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Here is what I would do, and somehow have done a few months back. Go to the arch wiki grub page and read out the relevant section for your partition table (you are likely UEFI, so read about ESP and so on). Booting into Arch manually This is a highly formative experience that I recommend trying. Assuming your Arch Linux kernel is located somewhere on your ...


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Windows setup is known to overwrite your MBR. In other words your GRUB2 bootloader is gone, so you need to restore it. You can use Super Grub2 Disk to do this easily.


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I'm having the exact same issue on that Laptop. What you can do is install Kali 2.0. Enable Legacy boot in BIOS (whatever it's called) and then change boot order to P2 (or whatever the DVD drive is) but not UEFI. That will work but there seems to be an issue in the latest 2016 that prevents the installation, I believe it might be a graphics driver issue.


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Another suggestion: You can also just buy a second hand brand name workstation (or build a custom one but I think it's not worth it) with 32/64gigs of ram and 2 x 8 core Xeon E5-2670s for instance (+hyperthreading, thus having 32 CPU threads), with 3 drives in RAID5 and install an OS as a hypervisor and have your 3 OS's in virtual machines. This way you can ...


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I of course can't give you the answer to your situation, but I wan't to try and give you some ideas on it. First of all: use SSDs! I understood that you can't affort them yet, but you will definitely love them once you have them. And I assume it is a better idea to do this whole setup once and for all, not now and in a few month you have to do it all over ...


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First of all, sorry for my english. Correct me please. I need to pratice more. It's possible. You can use too a Cloud Storage, Like Dropbox ou Google Drive to help. You can use the Yumi to create the multi boot device. But you will not have persistent storage with it. So you can use Universal USB Installer to create a single OS boot but with persistent ...


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pacman -S os-prober grub-install /dev/sdX (do not use partition number) grub-mkconfig -o /boot/grub/grub.cfg And then you should be all set to go, as long as os-prober is installed, it will let grub detect and preserve the windows boot partition. Note this is NOT for EFI motherboards.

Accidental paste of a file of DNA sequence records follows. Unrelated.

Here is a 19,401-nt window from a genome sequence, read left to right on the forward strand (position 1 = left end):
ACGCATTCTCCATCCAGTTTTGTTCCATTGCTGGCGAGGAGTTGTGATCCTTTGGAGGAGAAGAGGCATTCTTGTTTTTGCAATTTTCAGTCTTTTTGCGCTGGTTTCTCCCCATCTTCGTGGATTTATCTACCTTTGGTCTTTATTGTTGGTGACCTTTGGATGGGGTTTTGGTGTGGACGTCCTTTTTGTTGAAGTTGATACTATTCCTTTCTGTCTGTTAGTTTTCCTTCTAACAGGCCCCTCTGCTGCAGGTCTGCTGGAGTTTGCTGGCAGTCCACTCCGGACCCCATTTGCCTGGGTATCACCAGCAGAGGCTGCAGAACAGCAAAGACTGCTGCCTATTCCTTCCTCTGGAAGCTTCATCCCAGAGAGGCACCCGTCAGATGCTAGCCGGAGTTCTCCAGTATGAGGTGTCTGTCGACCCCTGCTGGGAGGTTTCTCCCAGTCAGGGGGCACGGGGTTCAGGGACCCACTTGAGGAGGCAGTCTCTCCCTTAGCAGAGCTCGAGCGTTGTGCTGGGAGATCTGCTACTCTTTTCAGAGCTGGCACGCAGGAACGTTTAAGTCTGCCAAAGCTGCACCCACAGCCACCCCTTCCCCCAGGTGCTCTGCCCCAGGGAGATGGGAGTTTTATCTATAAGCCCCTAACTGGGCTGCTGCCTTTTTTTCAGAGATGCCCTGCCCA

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You can use the other command line options of systemd-analyze to get a better overview about what delays your boot. Your command showed that most of the time is eaten up by userspace processes. Therefore I recommend investigating this further. Take a look at systemd-analyze blame and systemd-analyze plot The first one will give you a per process list ...


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Yes, you can have as many operating systems installed as you have space for. There's nothing special about Puppy, just install it as you would any other distribution. You can either create a partition for it before installing or use its installer to create one during installation (I've never installed Puppy but presumably its installer will offer this ...


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For more details check the articles Step to Solve the Problem : Download & Install the EasyBCD in the windows system Open the EasyBCD after complete the installation process Click Add New Entry from the left bar Choose Linux/BCD tab on the same page and choose the correct version of the linux system Click Add Entry button to save the entry. Close ...


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In your case the disk seems to be full and your home directory is big enough; I would say there is no need for complicated procedures, and the best strategy is creating different home user directories between Debian and Ubuntu bellow home. As in /home/debian/userand /home/ubuntu/user. To change the default base $HOME, both in Ubuntu and Debian, edit ...


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With the old partitioning scheme there can be a maximum of four primary partitions (of which one can be used as an extended - I'm actually not sure you can't use more than one, but the use cases aren't clear to me), so shrinking one won't result in usable space.



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